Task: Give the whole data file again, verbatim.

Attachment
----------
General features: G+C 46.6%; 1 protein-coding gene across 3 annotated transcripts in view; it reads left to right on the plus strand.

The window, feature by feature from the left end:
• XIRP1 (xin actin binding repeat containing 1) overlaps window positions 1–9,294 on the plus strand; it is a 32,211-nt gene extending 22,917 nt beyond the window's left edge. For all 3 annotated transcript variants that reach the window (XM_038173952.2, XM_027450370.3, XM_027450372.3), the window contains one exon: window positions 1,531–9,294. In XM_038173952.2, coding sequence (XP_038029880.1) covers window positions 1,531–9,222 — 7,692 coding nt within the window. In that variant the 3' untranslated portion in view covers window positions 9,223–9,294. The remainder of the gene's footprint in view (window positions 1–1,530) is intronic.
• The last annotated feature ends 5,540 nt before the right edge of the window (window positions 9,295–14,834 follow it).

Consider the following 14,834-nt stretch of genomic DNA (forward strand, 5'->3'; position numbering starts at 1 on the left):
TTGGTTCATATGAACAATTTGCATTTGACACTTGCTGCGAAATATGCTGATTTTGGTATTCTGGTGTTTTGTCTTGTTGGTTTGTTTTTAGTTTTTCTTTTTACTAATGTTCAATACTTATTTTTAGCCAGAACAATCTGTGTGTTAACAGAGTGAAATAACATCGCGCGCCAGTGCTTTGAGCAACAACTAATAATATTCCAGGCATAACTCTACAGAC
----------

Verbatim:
General features: G+C 46.6%; 1 protein-coding gene across 3 annotated transcripts in view; it reads left to right on the plus strand.

The window, feature by feature from the left end:
• XIRP1 (xin actin binding repeat containing 1) overlaps window positions 1–9,294 on the plus strand; it is a 32,211-nt gene extending 22,917 nt beyond the window's left edge. For all 3 annotated transcript variants that reach the window (XM_038173952.2, XM_027450370.3, XM_027450372.3), the window contains one exon: window positions 1,531–9,294. In XM_038173952.2, coding sequence (XP_038029880.1) covers window positions 1,531–9,222 — 7,692 coding nt within the window. In that variant the 3' untranslated portion in view covers window positions 9,223–9,294. The remainder of the gene's footprint in view (window positions 1–1,530) is intronic.
• The last annotated feature ends 5,540 nt before the right edge of the window (window positions 9,295–14,834 follow it).

Consider the following 14,834-nt stretch of genomic DNA (forward strand, 5'->3'; position numbering starts at 1 on the left):
TTGGTTCATATGAACAATTTGCATTTGACACTTGCTGCGAAATATGCTGATTTTGGTATTCTGGTGTTTTGTCTTGTTGGTTTGTTTTTAGTTTTTCTTTTTACTAATGTTCAATACTTATTTTTAGCCAGAACAATCTGTGTGTTAACAGAGTGAAATAACATCGCGCGCCAGTGCTTTGAGCAACAACTAATAATATTCCAGGCATAACTCTACAGAC